South Africa concludes technical Proof-of-Concept for its CBDC settlement system
The South African Reserve Bank would conduct further studies on the project's findings to inform the masses about CBDCs and DLT
By Shashank Bhardwaj
South Africa reached another milestone in its central bank digital currency (CBDC) implementation journey as it concluded a technical Proof-of-Concept (PoC) for its wholesale CBDC settlement system. The project will further be used by the South African Reserve Bank (SARB) to highlight the implications of distributed ledger technology [DLT] adoption in financial markets.
For the CBDC settlement system, two platforms have been developed under the PoC: The first served as a decentralised trading platform and the other was used to manage CBDC. Besides these two projects, a bidirectional bridge was also built to allow easy portability of the CBDC between the two platforms. This bidirectional bridge is similar to those built in DeFi for sending cryptocurrencies across different blockchains.
The project is called Project Khokha 2 (PK2), and constitutes the second phase of the Khokha (PK1) project launched by SARB in 2018. The PK1 project had experimented with DLT technology for interbank payments’ settlement. The project had been successful in replicating SAMOS—the real-time gross settlement system of the banks.
In February 2021, the second phase (PK2) of the Khokha project was launched. The project involved testing DLT with trading and settlement in a PoC environment. There were several names from the industry as a part of the project: FirstRand, JSE Limited, Absa, Standard Bank and Nedbank together formed the Intergovernmental Fintech Working Group (IFWG).
SARB also tested how debt instruments could be issued using the technology. The central bank enabled two payment options as settlement tokens—wCBDC as the wholesale central bank digital currency and wToken as the wholesale settlement token. SARB pointed out that the new DLT platforms will have to be integrated with the legacy bank systems for the implementation of the technology. The cost of this implementation and integration will fall on the banks. The need to establish new standards and support systems for the DLT infrastructure would also arise, and for the time being, the DLT systems may have to run side-by-side with the legacy systems.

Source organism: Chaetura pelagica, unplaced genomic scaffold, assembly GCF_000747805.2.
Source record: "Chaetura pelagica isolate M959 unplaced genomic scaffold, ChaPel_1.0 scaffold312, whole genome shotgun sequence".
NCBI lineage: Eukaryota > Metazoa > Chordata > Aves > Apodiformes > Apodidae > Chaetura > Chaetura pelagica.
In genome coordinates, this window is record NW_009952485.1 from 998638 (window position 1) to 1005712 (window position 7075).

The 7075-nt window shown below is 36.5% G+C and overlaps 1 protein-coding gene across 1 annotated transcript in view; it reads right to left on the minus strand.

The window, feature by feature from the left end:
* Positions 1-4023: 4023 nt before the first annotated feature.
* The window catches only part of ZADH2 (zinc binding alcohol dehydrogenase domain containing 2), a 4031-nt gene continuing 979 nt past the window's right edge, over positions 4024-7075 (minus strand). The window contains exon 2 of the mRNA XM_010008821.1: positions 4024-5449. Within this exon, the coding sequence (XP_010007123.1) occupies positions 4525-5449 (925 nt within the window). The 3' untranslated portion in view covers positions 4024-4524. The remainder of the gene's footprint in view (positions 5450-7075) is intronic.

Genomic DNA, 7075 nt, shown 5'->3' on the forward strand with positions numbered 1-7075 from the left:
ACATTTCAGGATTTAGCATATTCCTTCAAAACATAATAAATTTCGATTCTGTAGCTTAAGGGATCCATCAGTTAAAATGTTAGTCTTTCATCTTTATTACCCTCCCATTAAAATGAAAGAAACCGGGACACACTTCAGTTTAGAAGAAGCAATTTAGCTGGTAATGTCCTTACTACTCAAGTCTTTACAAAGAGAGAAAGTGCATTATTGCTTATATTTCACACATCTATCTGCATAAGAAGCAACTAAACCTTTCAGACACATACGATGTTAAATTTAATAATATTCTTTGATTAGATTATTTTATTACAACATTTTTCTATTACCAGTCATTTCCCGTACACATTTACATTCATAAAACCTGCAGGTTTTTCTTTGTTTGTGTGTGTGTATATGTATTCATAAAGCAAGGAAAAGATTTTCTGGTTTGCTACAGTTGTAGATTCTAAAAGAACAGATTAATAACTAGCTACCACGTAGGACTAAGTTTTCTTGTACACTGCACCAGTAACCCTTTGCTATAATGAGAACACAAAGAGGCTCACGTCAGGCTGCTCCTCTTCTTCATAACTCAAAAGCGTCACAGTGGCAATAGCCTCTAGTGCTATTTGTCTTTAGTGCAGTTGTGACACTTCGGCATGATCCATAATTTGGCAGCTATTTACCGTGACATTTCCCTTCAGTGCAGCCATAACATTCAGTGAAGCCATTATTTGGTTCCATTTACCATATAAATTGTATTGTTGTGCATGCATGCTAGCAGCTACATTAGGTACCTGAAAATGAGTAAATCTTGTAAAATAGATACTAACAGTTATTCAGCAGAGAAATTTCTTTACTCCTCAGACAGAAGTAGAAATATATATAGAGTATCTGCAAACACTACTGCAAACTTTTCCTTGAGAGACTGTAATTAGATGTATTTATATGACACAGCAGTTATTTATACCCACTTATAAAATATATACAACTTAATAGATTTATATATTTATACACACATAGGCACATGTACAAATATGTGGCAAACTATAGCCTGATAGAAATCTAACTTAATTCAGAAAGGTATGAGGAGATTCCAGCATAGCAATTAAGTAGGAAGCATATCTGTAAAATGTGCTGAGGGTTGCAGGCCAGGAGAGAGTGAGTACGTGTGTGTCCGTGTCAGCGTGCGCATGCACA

The project findings also highlighted the regulatory, operational, and business impact of DLT on the market. Nevertheless, the new technology would be used to streamline multiple infrastructures onto a single platform, thereby reducing the cost and complexities involved. In this regard, SARB also noted the technical risks involved in the reliability and security of the bidirectional bridge. It flagged the issue of CBDC use on the networks beyond the two platforms as a matter for further consideration.
SARB concluded that it would continue to study and work on the findings of the second phase. It will also consider the legal status of wCBDC to frame policy and regulatory responses to DLT and CBDC and its role in the financial markets. Another area of research that SARB has probably been focused on is the ‘desirability and appropriateness’ of a retail CBDC. Currently, no date has been marked for the completion of this study, but SARB confirms that it will happen in 2022.
Shashank is founder at yMedia. He ventured into crypto in 2013 and is an ETH maximalist.
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